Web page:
April 01, 2023

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Never paraphrasing the classics was a given until woke sensibilities became a must. It was brought to mind by the BBC’s adaptation of Great Expectations, with the convict Magwitch knocking the Empire, and Miss Havisham taking opium on the side. What they should have done is have Pip hustling coke for a fellow Magwitch convict named Escobarian, bringing it daily to the addicted old lady, and Estella sniffing—no pun intended—out the plot and giving hell to young Pip.

Never mind. Woke rules supreme, and because of it the future for the classics seems unlimited. Let’s start at the beginning, and Homer’s Trojan War. No more tired old Menelaus and Helen and Paris and stuffy chief Agamemnon. The real reason for the war is that Paris has run off with Patroclus, Achilles’ so-called best friend and lover. Achilles’ rage against Agamemnon is because of a homophobic remark the King of Mycenae makes after the Greeks remain stuck on the beach facing the Trojan gates for ten years while Paris and Patroclus are having a rave inside. Achilles slays the noblest Trojan Hector after the latter appears in drag as Achilles during a drunken feast at King Priam’s. I could go on. Helen dreams of being carried away by Odysseus, but he only has eyes for her hubby, and so on. The Odyssey, too, has unlimited possibilities, with trans monsters and seducers along the way to Ithaca. The first Hollywood tycoon to film the epics in woke lingo will light his cigars with thousand-dollar bills for the duration.

“Woke rules supreme, and because of it the future for the classics seems unlimited.”

The Great Gatsby. Now, here’s an opportunity to make the fastest buck ever. The Fitzgerald classic has been filmed three times, but the new woke one will make the Alan Ladd, Robert Redford, and Leonardo DiCaprio versions redundant. In the woke version, Gatsby is a trans male, born Jill Gantz, who used to longingly look at a little boy named Dick, who is now Daisy Buchanan, living across the bay. Fitzgerald’s novel has passed the test of time as few other novels have managed to, and that’s because it’s all about youth. When the trans version comes out, the place will go wild. Sex changes will become the norm, and easier to access than aspirin. There is, of course, a dark side to Gatsby the movie. Like Gatsby, all of us want something we can’t have, and in the film, Daisy regrets becoming a woman and wants to switch back. I predict the first movie to make a billion will be Gatsby the woke.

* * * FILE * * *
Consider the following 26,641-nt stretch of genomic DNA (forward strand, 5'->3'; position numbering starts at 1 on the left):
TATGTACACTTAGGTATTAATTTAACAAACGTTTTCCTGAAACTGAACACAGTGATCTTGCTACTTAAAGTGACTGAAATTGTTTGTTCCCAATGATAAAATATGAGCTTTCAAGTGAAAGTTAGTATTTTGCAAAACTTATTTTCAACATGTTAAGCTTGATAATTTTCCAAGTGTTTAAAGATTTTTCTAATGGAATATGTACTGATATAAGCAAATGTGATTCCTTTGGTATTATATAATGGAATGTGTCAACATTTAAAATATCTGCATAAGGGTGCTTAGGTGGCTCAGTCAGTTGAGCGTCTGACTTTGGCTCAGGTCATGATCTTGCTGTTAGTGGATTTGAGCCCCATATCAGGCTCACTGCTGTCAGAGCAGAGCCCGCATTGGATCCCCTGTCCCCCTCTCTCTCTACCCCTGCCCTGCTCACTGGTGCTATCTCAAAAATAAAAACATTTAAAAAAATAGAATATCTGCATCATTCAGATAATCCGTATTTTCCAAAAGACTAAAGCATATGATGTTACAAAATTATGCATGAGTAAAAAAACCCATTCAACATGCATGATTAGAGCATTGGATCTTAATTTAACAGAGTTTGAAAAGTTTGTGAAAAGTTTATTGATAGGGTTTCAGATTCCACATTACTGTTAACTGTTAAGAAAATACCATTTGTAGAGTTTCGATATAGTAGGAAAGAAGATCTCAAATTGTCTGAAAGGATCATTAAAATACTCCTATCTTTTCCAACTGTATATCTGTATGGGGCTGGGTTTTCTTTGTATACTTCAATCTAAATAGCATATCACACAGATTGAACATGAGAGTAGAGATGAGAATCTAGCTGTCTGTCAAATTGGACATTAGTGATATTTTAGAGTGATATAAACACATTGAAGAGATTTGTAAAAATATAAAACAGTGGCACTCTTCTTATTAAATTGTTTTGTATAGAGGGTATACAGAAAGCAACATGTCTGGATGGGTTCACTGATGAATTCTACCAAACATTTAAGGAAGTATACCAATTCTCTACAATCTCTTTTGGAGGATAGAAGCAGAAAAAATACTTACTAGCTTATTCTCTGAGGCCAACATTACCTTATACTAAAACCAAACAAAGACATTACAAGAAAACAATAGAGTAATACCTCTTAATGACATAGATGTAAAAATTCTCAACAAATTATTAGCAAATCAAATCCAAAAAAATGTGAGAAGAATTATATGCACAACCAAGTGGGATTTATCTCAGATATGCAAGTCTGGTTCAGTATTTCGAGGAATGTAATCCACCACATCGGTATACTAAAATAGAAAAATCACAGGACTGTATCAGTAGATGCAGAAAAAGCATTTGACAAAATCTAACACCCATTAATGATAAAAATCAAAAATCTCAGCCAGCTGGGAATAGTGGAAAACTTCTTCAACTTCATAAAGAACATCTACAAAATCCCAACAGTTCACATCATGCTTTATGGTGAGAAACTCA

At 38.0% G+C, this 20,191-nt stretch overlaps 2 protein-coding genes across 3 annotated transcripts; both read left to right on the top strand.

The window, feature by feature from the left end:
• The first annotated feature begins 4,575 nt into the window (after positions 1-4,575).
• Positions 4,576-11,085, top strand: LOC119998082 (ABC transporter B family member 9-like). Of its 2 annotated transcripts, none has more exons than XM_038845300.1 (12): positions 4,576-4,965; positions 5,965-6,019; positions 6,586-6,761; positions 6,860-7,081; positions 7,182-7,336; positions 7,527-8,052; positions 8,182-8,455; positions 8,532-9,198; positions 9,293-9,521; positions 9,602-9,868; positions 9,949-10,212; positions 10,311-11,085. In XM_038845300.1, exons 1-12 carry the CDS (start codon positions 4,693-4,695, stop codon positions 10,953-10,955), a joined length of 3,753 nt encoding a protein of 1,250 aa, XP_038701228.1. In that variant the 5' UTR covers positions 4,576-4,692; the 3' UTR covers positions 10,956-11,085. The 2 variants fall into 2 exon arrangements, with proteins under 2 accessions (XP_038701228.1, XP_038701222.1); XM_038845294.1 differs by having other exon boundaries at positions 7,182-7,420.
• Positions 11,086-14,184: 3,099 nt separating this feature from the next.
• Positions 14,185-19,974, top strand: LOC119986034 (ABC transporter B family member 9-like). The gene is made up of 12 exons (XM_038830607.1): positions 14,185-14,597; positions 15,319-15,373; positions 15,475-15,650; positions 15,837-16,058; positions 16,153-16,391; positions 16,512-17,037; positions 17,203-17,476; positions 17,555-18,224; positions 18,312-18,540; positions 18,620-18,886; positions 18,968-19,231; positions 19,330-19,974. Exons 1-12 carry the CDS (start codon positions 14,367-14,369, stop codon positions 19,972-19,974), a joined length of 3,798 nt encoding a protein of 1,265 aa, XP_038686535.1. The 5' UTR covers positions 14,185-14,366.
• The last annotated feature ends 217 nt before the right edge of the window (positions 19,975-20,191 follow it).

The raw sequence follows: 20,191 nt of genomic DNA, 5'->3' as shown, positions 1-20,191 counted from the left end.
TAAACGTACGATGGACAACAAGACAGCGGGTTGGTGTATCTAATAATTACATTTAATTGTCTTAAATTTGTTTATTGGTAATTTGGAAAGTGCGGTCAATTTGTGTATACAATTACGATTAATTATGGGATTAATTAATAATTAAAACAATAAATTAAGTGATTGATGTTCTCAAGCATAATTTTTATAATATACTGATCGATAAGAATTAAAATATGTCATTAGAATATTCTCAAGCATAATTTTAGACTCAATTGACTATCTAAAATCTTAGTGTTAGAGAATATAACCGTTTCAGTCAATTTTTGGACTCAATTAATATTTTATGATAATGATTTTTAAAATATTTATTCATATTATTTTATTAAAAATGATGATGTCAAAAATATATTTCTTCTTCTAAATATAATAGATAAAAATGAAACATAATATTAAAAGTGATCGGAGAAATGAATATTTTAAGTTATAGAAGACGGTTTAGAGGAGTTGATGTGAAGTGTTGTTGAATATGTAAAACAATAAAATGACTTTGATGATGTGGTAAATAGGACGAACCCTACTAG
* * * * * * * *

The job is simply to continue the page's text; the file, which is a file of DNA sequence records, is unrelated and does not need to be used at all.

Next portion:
And let’s not ignore white male privilege. My close Hollywood friend, producer Sammy Glick, has an option on Norman Mailer’s The Naked and the Dead. The original version of the novel was a bit of a flop; the book was meant by Mailer as a preview of the future, its only morality a power morality. General Cummings bullies Lieutenant Hearn, the weak liberal who represents a doomed order of human dignity. In the new Sammy Glick version, the lower-class American troops who are ordered to attack the Japanese-held island of Anopopei revolt and embrace their Japanese enemies—who turn out to be a female army that welcomes the Americans and tells them to lower their hands and be proud of their decision to surrender. The futility of war is well presented, and the idea of a macho male attack is shown to be what it’s always been: a charade. Sammy Glick believes an Oscar is inevitable.

Although the original nine-hour epic of Brideshead was filmed again a few years later, the new politically correct version follows the Waugh version to the letter. As well it should, depicting Sebastian as the epicene drunk and middle-aged syphilitic alcoholic who has never done a thing in his life, the Oxbridge snobbery, and the deference for the top people that marked England back then. The only change will be the working-class Hooper, who will be Afro-Caribbean in the new version, and a man who corrects Charles Ryder in religious and historical matters and wears his Victorian Cross with humility.

Last but certainly not least will be the new woke version of 1984, the Orwell classic that needs no revision as a social syndrome. “Orwellian” is like “Kafkaesque”—part of the language, and just like in the novel, life is imitating it. As the torturer describes the future to Winston Smith, “Imagine a boot stamping on a human face forever.” The party is all-powerful both in the novel as well as in Washington and London, meaning the Deep State and the Blob. 1984’s new version will be shown regularly in schools and on TV every month. Winston and Julia will be portrayed as traitors and out-of-touch, heterosexual anti-woke fools.

And there you have it, countless opportunities for the new generation of writers and directors to paraphrase the classics to their heart’s content while making a woke point time and again. Just imagine what they can do with epics such as The Picture of Dorian Gray, War and Peace, and Madame Bovary, all with #MeToo input and woke themes. Even better, just imagine what a hit The Sisters Karamazov will be, the three sisters plotting to murder their horrible father, Fyodor, the celibate youngest sister Ala, a nun, finally seeing the light and hating everyone involved. There’s more hate in The Sisters Karamazov than in any other remake—a surefire hit. Don’t go woke and you’ll go broke, as they say in Hollywood.


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